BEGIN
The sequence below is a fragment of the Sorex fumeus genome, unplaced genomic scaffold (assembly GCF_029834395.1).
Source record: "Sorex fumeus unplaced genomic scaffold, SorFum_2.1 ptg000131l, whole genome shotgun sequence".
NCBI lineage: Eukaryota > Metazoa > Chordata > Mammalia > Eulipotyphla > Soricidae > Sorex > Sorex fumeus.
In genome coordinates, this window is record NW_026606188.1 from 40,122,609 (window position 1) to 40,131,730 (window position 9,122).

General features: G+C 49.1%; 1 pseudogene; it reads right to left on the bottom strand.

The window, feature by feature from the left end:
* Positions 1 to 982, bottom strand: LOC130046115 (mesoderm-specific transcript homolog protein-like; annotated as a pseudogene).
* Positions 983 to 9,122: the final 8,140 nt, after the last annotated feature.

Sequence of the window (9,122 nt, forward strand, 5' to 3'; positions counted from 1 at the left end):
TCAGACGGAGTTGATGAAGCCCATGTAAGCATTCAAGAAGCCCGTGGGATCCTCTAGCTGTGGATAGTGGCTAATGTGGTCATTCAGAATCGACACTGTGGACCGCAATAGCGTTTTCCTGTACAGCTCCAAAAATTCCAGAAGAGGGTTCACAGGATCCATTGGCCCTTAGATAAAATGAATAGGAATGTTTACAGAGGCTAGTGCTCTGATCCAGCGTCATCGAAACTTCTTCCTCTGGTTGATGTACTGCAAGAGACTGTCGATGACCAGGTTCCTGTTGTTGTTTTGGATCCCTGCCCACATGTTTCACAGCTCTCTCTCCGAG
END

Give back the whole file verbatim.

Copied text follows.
The sequence below is a fragment of the Sorex fumeus genome, unplaced genomic scaffold (assembly GCF_029834395.1).
Source record: "Sorex fumeus unplaced genomic scaffold, SorFum_2.1 ptg000131l, whole genome shotgun sequence".
NCBI lineage: Eukaryota > Metazoa > Chordata > Mammalia > Eulipotyphla > Soricidae > Sorex > Sorex fumeus.
In genome coordinates, this window is record NW_026606188.1 from 40,122,609 (window position 1) to 40,131,730 (window position 9,122).

General features: G+C 49.1%; 1 pseudogene; it reads right to left on the bottom strand.

The window, feature by feature from the left end:
* Positions 1 to 982, bottom strand: LOC130046115 (mesoderm-specific transcript homolog protein-like; annotated as a pseudogene).
* Positions 983 to 9,122: the final 8,140 nt, after the last annotated feature.

Sequence of the window (9,122 nt, forward strand, 5' to 3'; positions counted from 1 at the left end):
TCAGACGGAGTTGATGAAGCCCATGTAAGCATTCAAGAAGCCCGTGGGATCCTCTAGCTGTGGATAGTGGCTAATGTGGTCATTCAGAATCGACACTGTGGACCGCAATAGCGTTTTCCTGTACAGCTCCAAAAATTCCAGAAGAGGGTTCACAGGATCCATTGGCCCTTAGATAAAATGAATAGGAATGTTTACAGAGGCTAGTGCTCTGATCCAGCGTCATCGAAACTTCTTCCTCTGGTTGATGTACTGCAAGAGACTGTCGATGACCAGGTTCCTGTTGTTGTTTTGGATCCCTGCCCACATGTTTCACAGCTCTCTCTCCGAG